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Fox Chase Researchers Show that Nitric Oxide-Donating Naproxen Can Boost Colorectal Cancer Prevention

WASHINGTON, D.C. (April 21, 2010) – Past randomized clinical trials have shown that non-steroidal anti-inflammatory drugs (NSAIDs), including naproxen, can reduce the risk of colon cancer and precancerous polyps in humans. Now, researchers at Fox Chase Cancer Center have found that an investigational form of naproxen, called nitric oxide-donating naproxen (NO-naproxen), can block one of the earliest molecular changes that lead to colorectal cancer development while also reducing gastrointestinal toxicity, a relatively common side effect associated with NSAIDs.

“It appears that the investigational form of naproxen we studied may be more effective than standard naproxen in inhibiting colorectal tumor development,” says Margie Clapper, PhD, Co-Leader of the Cancer Prevention and Control Program at Fox Chase Cancer Center. “An added benefit would be the reduced gastrointestinal toxicity of this novel type of naproxen.” Clapper’s group will present the new data at the 2010 annual meeting of the American Association for Cancer Research.

“This new form of naproxen is probably more protective because it blocks one of the first steps in the colorectal cancer-causing pathway,” she says.

Previous work from Clapper and others has shown that increased activity of the WNT/b-catenin pathway is one of the earliest events in colorectal cancer formation. To test whether NO-naproxen could reduce activation of the pathway, the team used colon cancer cells that become bioluminescent when the WNT/b-catenin pathway is active. They found that cells treated with NO-naproxen had about 50% less bioluminescence than cells treated with naproxen.

“The major and novel finding from the study is that the NO-naproxen can alter a particular signaling pathway that is one of the earliest events in colon cancer formation,” Clapper says. “Based on the in vitro data, we think that NO-naproxen is much better than naproxen in nipping this whole process in the bud.”

To confirm the in vitro results, the team has treated mice that are genetically predisposed to develop colorectal adenomas with NO-naproxen and naproxen and are awaiting the results of this study.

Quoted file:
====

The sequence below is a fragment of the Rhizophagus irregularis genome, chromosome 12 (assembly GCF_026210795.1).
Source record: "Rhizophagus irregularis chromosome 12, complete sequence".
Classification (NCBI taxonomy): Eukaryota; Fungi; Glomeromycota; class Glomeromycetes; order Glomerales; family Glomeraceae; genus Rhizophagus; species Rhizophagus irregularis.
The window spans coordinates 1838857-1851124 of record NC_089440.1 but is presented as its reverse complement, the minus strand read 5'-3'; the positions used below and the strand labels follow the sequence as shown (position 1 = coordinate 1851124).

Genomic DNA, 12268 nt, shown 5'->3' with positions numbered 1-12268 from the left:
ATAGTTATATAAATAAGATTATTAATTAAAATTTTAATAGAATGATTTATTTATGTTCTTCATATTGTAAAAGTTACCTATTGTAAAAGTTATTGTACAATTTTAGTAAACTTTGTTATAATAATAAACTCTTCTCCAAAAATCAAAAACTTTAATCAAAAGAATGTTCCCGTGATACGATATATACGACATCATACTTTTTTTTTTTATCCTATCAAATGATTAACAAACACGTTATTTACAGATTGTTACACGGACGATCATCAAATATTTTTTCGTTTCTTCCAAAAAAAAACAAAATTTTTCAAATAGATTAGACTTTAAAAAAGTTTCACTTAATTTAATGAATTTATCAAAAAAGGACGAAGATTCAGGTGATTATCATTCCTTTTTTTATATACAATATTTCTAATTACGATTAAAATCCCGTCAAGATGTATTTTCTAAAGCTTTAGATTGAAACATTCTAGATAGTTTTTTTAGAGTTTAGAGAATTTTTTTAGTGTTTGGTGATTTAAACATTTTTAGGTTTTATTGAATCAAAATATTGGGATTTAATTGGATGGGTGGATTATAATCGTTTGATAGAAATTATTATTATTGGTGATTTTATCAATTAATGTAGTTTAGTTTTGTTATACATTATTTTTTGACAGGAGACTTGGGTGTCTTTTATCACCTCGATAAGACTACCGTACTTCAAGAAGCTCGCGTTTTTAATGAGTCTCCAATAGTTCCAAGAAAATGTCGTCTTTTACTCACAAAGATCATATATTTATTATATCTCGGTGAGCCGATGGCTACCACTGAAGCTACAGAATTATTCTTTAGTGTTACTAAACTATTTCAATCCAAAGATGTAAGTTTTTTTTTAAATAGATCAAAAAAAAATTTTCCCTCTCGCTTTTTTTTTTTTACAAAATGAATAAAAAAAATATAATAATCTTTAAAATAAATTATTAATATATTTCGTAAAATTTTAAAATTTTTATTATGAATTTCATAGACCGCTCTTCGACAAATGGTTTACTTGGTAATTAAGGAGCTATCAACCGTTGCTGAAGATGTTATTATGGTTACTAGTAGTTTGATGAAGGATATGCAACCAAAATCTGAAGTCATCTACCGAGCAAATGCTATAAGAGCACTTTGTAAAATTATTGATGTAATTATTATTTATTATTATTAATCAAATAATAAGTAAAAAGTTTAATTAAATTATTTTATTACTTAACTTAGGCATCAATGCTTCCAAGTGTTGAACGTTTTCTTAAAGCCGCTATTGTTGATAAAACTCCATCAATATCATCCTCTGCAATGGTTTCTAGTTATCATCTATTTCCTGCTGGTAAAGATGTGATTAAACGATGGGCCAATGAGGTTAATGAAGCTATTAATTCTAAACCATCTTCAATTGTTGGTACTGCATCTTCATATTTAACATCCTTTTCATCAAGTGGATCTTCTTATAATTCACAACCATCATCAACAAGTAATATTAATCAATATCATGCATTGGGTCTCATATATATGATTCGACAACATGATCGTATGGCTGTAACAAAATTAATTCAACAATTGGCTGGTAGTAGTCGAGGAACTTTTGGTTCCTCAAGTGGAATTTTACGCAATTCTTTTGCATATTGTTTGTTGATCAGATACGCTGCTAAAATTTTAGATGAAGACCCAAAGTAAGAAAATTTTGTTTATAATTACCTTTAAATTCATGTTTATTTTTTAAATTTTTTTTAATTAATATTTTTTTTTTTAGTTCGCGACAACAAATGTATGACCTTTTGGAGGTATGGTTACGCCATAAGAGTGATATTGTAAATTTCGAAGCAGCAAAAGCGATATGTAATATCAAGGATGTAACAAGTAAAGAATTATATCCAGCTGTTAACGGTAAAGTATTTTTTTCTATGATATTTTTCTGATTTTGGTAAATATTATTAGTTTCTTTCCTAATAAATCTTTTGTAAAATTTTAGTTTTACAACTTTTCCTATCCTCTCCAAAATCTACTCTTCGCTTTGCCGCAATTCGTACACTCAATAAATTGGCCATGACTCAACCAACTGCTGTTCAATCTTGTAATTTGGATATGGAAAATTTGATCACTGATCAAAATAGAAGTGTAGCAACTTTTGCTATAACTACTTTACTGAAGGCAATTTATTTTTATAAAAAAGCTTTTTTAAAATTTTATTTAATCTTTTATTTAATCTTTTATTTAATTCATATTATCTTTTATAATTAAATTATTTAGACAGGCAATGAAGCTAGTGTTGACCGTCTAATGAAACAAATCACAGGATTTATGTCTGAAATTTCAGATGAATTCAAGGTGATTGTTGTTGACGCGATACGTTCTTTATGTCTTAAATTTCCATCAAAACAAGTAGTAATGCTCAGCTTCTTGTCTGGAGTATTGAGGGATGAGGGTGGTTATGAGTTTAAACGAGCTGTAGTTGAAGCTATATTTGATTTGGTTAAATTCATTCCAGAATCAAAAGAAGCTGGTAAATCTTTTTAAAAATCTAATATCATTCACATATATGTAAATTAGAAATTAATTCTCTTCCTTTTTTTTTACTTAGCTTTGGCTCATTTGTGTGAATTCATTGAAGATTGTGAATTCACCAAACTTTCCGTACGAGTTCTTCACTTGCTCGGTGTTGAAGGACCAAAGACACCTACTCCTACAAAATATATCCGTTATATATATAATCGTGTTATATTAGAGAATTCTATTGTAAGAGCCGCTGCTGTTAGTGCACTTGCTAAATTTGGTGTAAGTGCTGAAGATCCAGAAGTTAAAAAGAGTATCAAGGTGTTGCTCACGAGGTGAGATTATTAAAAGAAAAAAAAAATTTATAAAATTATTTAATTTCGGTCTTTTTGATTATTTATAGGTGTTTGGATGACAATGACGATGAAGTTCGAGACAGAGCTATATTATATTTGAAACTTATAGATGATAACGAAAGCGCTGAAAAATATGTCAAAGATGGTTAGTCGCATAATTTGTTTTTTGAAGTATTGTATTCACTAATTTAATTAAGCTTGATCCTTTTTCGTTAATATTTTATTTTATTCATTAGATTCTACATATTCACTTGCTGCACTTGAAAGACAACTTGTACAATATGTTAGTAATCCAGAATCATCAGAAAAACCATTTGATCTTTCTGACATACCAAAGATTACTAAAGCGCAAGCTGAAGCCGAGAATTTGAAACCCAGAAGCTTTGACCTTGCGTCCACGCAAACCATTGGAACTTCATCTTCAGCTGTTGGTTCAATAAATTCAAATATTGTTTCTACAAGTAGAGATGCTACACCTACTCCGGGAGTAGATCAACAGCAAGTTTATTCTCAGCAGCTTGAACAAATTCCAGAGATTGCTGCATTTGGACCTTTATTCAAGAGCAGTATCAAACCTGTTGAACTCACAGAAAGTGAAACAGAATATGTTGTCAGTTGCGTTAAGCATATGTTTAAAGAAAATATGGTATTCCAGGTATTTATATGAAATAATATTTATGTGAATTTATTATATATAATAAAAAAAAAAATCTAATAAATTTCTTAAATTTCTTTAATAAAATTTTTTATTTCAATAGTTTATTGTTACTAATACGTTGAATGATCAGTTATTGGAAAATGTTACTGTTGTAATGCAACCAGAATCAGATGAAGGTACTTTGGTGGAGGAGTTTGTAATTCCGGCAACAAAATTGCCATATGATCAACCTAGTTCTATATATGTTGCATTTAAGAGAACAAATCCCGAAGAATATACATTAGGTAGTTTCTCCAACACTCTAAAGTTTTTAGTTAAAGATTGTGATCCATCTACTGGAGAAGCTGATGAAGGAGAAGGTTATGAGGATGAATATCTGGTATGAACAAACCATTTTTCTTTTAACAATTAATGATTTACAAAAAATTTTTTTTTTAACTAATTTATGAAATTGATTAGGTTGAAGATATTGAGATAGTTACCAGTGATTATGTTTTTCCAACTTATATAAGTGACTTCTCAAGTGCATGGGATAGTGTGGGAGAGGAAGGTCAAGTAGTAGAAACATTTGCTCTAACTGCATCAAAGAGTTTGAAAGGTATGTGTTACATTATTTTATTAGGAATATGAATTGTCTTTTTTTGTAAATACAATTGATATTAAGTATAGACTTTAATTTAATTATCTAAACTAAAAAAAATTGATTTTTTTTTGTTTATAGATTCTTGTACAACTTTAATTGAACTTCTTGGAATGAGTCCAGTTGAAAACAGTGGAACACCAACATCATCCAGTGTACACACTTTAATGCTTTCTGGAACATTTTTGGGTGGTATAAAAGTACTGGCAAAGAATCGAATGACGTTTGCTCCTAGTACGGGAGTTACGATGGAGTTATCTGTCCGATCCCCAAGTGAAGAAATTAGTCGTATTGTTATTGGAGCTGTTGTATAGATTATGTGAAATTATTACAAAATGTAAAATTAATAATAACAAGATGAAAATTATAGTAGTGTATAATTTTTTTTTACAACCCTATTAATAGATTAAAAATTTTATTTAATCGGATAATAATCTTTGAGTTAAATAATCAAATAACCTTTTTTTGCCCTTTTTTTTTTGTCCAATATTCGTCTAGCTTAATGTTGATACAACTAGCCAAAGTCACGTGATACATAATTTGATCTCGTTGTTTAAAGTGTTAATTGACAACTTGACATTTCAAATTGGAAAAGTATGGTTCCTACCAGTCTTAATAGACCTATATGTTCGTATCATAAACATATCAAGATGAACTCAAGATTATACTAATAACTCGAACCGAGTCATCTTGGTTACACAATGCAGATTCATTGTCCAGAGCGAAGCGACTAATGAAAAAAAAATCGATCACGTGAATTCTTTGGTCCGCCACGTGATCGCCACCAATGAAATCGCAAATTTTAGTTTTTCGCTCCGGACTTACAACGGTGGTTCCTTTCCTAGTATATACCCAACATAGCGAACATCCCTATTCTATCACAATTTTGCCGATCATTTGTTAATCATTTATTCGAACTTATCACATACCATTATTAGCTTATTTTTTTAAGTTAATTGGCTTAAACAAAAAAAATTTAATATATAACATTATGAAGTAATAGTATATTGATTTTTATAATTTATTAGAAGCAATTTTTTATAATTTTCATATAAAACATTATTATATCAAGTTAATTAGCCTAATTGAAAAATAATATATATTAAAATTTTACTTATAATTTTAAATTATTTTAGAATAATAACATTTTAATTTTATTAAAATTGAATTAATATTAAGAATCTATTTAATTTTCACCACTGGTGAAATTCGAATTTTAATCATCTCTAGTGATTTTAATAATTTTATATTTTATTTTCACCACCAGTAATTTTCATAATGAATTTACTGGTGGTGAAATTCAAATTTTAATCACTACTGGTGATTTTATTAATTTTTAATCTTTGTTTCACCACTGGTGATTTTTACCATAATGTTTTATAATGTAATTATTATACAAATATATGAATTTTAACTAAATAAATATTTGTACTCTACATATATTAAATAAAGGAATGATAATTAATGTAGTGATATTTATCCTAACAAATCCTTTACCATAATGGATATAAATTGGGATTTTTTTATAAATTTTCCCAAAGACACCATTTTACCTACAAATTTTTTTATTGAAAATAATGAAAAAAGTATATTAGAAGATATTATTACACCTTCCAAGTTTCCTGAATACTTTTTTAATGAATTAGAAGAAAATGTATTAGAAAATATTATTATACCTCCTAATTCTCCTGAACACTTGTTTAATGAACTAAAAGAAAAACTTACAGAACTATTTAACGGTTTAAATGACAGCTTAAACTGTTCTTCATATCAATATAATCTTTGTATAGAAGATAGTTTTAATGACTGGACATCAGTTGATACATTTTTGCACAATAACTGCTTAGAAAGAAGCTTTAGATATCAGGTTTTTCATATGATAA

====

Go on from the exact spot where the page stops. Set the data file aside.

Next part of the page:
NSAIDs have been shown to reduce the risk of colon cancer and precancerous polyps in people. However, some of the agents have been taken off the market due to cardiovascular toxicity. With that in mind, Clapper says, “If we can find something in the same arena that is effective and nontoxic, it will be extremely valuable.”

NO-naproxen and other NO-donating NSAID derivatives are a new class of agents being developed with the aim of reducing gastrointestinal toxicity, a relatively common side effect associated with NSAIDs.

The first author on the study is EunRan Suh. Co-authors include Christina Ferrara, Esther Kaunga, Harry S. Cooper, and Wen-Chi L. Chang of Fox Chase and Ronald A. Lubet of the National Cancer Institute. Funding for the study came from the National Cancer Institute, NIH.


Fox Chase Cancer Center, part of the Temple University Health System, is one of the leading cancer research and treatment centers in the United States. Founded in 1904 in Philadelphia as one of the nation’s first cancer hospitals, Fox Chase was also among the first institutions to be designated a National Cancer Institute Comprehensive Cancer Center in 1974. Fox Chase researchers have won the highest awards in their fields, including two Nobel Prizes. Fox Chase physicians are also routinely recognized in national rankings, and the Center’s nursing program has received the Magnet recognition for excellence four consecutive times. Today, Fox Chase conducts a broad array of nationally competitive basic, translational, and clinical research, with special programs in cancer prevention, detection, survivorship, and community outreach.  For more information, call 1-888-FOX CHASE or (1-888-369-2427).

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